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 Table of Contents  
ORIGINAL ARTICLE
Year : 2016  |  Volume : 3  |  Issue : 3  |  Page : 95-102

Heparin-binding protein as a predictive and diagnostic biomarker for severe sepsis and septic shock in patients with sepsis


1 Department of Anesthesia and Intensive Care, Faculty of Medicine, Zagazig University, Zagazig, Egypt
2 Department of Medical Biochemistry, Faculty of Medicine, Zagazig University, Zagazig, Egypt

Date of Submission12-Jan-2016
Date of Acceptance27-Feb-2016
Date of Web Publication4-Nov-2016

Correspondence Address:
Hala E Zanfaly
Assistant Professor of Anesthesia and Intensive Care, Department of Anesthesia and Intensive Care, Faculty of Medicine, Zagazig University, Zagazig
Egypt
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Source of Support: None, Conflict of Interest: None


DOI: 10.4103/2356-9115.193408

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  Abstract 

Background
Detection of impending circulatory failure in a patient with sepsis is critical for modification of the treatment. Heparin-binding protein (HBP) is an inflammatory mediator with an important role in central sepsis mechanism.
Design
This study was a prospective, randomized, comparative one.
Objective
The aim of this study was to investigate the serum levels of HBP in patients with sepsis and to assess its value in the early detection of circulatory failure compared with the currently used biomarkers of sepsis.
Patients and methods
A total of 90 patients with signs of sepsis were prospectively enrolled in this study. After a 12-h study period, 41 patients had signs of sepsis (the sepsis group), 29 patients developed severe sepsis (the severe sepsis group), and 20 patients progressed to septic shock (the septic shock group). Blood samples were collected at enrollment and after 12 h for the measurement of white blood cell count and the serum levels of HBP, procalcitonin, lactate, and C-reactive protein. Vital signs were recorded at the same predetermined times.
Results
The serum levels of HBP were elevated up to 12 h before signs of circulatory failure were detected in patients with severe sepsis and septic shock. HBP serum level with an area under the curve value of 0.95 at a cutoff point of more than 31.6 ng/ml, sensitivity of 85.7%, specificity of 87.8%, positive predictive value of 89.4%, and negative predictive value of 83.7% was better indicator of circulatory failure compared with the other investigated biomarkers. After 12 h, the mean values of serum HBP were significantly increased in the severe sepsis group (75.67±11.85 ng/ml) and in the septic shock group (92.23 ± 16.13 ng/ml) compared with patients in the sepsis group (23.20 ± 5.26 ng/ml) (P < 0.001).
Conclusion
The increase in serum levels of HBP in patients with sepsis is an early predictor and diagnostic marker for the development of circulatory failure compared with the other investigated biomarkers.

Keywords: biomarker, heparin-binding protein, sepsis, septic shock


How to cite this article:
Zanfaly HE, Shalaby SM, Elshal AS. Heparin-binding protein as a predictive and diagnostic biomarker for severe sepsis and septic shock in patients with sepsis. Res Opin Anesth Intensive Care 2016;3:95-102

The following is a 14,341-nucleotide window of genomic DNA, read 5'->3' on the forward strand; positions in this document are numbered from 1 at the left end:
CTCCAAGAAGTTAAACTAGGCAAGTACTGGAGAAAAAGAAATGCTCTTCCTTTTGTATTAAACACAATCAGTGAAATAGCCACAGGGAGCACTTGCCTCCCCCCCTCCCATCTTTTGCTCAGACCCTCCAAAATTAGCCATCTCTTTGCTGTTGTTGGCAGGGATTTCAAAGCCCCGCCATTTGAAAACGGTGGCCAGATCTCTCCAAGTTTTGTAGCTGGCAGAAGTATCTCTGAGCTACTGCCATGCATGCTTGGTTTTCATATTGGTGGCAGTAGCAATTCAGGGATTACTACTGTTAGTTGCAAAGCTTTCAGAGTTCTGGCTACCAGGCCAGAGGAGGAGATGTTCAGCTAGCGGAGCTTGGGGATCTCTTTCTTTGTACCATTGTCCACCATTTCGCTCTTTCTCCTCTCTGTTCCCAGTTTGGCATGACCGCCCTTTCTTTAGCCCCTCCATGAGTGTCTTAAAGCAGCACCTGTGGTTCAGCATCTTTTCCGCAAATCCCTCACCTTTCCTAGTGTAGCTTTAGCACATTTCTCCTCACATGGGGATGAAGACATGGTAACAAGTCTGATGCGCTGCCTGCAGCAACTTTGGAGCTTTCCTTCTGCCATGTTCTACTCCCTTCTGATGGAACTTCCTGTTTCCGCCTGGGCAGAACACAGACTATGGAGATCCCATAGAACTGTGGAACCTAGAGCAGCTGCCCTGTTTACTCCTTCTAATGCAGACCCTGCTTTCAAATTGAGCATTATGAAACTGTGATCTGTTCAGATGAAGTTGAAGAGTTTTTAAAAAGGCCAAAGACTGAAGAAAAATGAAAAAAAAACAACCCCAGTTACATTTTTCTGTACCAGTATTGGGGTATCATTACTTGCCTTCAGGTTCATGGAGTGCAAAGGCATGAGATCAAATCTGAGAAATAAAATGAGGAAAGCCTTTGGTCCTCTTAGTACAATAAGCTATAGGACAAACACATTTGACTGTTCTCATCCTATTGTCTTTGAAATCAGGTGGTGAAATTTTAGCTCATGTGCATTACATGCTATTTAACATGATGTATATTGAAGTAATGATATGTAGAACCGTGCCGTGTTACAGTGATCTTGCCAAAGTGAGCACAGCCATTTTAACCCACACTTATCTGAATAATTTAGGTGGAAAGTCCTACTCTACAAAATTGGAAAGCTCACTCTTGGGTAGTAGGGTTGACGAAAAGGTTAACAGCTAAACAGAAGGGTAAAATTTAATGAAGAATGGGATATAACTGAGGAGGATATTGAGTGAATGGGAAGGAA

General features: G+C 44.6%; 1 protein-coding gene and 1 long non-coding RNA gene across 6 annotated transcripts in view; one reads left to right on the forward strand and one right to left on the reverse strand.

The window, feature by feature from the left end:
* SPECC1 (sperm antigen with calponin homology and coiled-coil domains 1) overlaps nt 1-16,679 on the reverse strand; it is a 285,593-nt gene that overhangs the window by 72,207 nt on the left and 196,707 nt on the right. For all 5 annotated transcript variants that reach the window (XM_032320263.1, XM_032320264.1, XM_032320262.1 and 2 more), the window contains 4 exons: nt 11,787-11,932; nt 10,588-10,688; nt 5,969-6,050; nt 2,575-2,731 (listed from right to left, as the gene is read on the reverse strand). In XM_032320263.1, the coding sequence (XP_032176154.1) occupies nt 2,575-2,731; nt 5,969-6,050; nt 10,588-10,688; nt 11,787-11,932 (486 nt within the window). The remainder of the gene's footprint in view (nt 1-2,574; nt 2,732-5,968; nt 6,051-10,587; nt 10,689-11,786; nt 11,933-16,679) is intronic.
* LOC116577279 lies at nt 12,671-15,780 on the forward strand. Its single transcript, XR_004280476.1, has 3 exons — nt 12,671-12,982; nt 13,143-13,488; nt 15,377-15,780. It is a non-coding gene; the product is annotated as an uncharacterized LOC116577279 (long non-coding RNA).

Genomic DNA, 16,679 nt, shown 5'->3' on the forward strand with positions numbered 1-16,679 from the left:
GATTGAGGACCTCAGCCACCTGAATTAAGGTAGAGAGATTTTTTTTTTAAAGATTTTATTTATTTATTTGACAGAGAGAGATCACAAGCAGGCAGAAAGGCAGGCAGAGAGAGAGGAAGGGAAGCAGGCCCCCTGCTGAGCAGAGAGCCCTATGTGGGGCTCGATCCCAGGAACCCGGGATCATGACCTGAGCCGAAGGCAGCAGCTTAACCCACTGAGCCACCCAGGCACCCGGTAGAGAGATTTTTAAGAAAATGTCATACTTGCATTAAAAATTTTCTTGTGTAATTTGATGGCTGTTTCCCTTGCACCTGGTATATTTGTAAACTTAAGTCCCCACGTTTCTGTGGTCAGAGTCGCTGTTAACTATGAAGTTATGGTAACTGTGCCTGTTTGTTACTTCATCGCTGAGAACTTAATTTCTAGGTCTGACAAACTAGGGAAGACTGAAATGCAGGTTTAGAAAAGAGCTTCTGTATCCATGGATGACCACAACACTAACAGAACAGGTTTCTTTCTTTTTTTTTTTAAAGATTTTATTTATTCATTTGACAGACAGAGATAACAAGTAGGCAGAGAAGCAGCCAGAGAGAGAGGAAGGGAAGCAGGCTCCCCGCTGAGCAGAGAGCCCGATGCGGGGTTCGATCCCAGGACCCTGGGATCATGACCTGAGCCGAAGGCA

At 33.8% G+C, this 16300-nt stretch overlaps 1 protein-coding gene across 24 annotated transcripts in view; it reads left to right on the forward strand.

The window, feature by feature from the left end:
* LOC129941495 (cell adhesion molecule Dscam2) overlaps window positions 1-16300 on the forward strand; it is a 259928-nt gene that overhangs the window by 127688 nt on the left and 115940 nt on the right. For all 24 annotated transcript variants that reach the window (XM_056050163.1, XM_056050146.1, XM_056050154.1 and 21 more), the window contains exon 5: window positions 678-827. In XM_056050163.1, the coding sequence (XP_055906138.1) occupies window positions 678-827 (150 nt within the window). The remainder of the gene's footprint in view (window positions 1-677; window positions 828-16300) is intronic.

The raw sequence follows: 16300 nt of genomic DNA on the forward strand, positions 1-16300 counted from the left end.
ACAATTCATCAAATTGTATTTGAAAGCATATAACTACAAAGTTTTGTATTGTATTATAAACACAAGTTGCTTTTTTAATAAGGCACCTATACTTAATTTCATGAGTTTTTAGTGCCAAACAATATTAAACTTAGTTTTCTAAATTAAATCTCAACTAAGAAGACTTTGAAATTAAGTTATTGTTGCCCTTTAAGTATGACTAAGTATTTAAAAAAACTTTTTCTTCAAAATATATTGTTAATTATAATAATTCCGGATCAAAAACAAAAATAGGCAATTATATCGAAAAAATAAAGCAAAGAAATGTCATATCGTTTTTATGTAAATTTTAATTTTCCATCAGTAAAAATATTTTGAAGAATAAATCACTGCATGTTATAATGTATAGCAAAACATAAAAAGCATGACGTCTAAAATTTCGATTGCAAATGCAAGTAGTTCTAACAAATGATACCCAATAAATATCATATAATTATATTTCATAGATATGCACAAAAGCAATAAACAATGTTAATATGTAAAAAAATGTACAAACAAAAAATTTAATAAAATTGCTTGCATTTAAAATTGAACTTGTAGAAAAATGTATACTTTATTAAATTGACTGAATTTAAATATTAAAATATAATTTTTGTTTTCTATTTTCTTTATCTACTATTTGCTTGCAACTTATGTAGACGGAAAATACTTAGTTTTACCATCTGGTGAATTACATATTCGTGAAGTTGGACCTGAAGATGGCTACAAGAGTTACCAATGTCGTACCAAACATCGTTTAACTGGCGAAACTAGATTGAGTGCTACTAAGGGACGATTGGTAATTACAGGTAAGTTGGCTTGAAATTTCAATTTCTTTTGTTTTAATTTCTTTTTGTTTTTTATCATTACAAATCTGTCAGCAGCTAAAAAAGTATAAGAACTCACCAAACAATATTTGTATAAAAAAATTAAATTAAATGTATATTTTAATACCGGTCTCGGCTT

How to cite this URL:
Zanfaly HE, Shalaby SM, Elshal AS. Heparin-binding protein as a predictive and diagnostic biomarker for severe sepsis and septic shock in patients with sepsis. Res Opin Anesth Intensive Care [serial online] 2016 [cited 2020 Jun 4];3:95-102. Available from: http://www.roaic.eg.net/text.asp?2016/3/3/95/193408


  Introduction Top


Sepsis is a leading cause of death in critically ill patients [1]. The early detection of patients with sepsis who are at risk of developing septic shock can reduce morbidity and mortality [2],[3].

The biomarkers such as procalcitonin (PCT), C-reactive protein (CRP), and neutrophil and lymphocyte counts are mostly used in the early diagnosis of bacterial etiology in patients with sepsis, but they have an insufficient role in prognostic scoring of critically ill patients [4],[5].

Heparin-binding protein (HBP) is an inflammatory mediator and a powerful inducer of endothelial leakage [6]. Previous studies recorded elevated plasma levels of HBP in patients with severe sepsis and septic shock [7],[8]. In addition, the value of HBP to localize patients with impending circulatory failure was suggested [9]. Therefore, this study hypothesized that the elevated serum level of HBP in patients with sepsis can be used as an early detector for circulatory failure.

The aim of this study was to investigate the serum level of HBP in patients with sepsis and to assess its value in the early detection of circulatory failure compared with the currently used biomarkers of sepsis.


  Patients and methods Top


After obtaining approval from the institutional review board and written informed consent from the patients or their relatives, this prospective randomized comparative study was carried out at the two ICUs (Surgical and Emergency) of Anesthesia Department of Zagazig University Hospital from June 2014 to July 2015. A total of 90 patients who had signs of sepsis were enrolled in this study.

Inclusion criteria

Patients with sepsis, those having an infectious disease and at least two systemic inflammatory response syndrome (SIRS) criteria, and those who had not developed an organ failure were included in the study. Signs of SIRS are as follows: body temperature ∼38°C, white blood cell (WBC) count more than 12 × 109 or less than 4 × 109 cells/l, heart rate (HR) more than 90 beats/min, and respiratory rate (RR) more than 20 breaths/min or a significant hypotension (systolic blood pressure < 90 mmHg or a decrease of >40 mmHg from baseline). These criteria were proposed by the American College of Chest Physicians/Society of Critical Care Medicine [10]. The final diagnoses of the patients were made by attending physicians who were unaware of the study results, with the use of standard microbiological tests and radiological procedures. All patients received fluids, antibiotics, and vasopressors as needed.